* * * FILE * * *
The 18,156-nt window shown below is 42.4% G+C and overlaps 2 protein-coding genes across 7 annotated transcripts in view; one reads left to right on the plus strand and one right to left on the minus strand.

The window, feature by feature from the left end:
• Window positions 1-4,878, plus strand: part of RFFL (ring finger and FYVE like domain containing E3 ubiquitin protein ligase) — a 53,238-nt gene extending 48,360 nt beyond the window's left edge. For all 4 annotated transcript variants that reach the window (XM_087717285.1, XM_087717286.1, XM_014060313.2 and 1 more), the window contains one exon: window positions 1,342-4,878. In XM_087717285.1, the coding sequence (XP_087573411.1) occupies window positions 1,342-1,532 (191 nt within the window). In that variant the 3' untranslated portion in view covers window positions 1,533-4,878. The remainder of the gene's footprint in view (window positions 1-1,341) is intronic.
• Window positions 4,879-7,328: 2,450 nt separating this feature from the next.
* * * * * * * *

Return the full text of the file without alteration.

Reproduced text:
The 18,156-nt window shown below is 42.4% G+C and overlaps 2 protein-coding genes across 7 annotated transcripts in view; one reads left to right on the plus strand and one right to left on the minus strand.

The window, feature by feature from the left end:
• Window positions 1-4,878, plus strand: part of RFFL (ring finger and FYVE like domain containing E3 ubiquitin protein ligase) — a 53,238-nt gene extending 48,360 nt beyond the window's left edge. For all 4 annotated transcript variants that reach the window (XM_087717285.1, XM_087717286.1, XM_014060313.2 and 1 more), the window contains one exon: window positions 1,342-4,878. In XM_087717285.1, the coding sequence (XP_087573411.1) occupies window positions 1,342-1,532 (191 nt within the window). In that variant the 3' untranslated portion in view covers window positions 1,533-4,878. The remainder of the gene's footprint in view (window positions 1-1,341) is intronic.
• Window positions 4,879-7,328: 2,450 nt separating this feature from the next.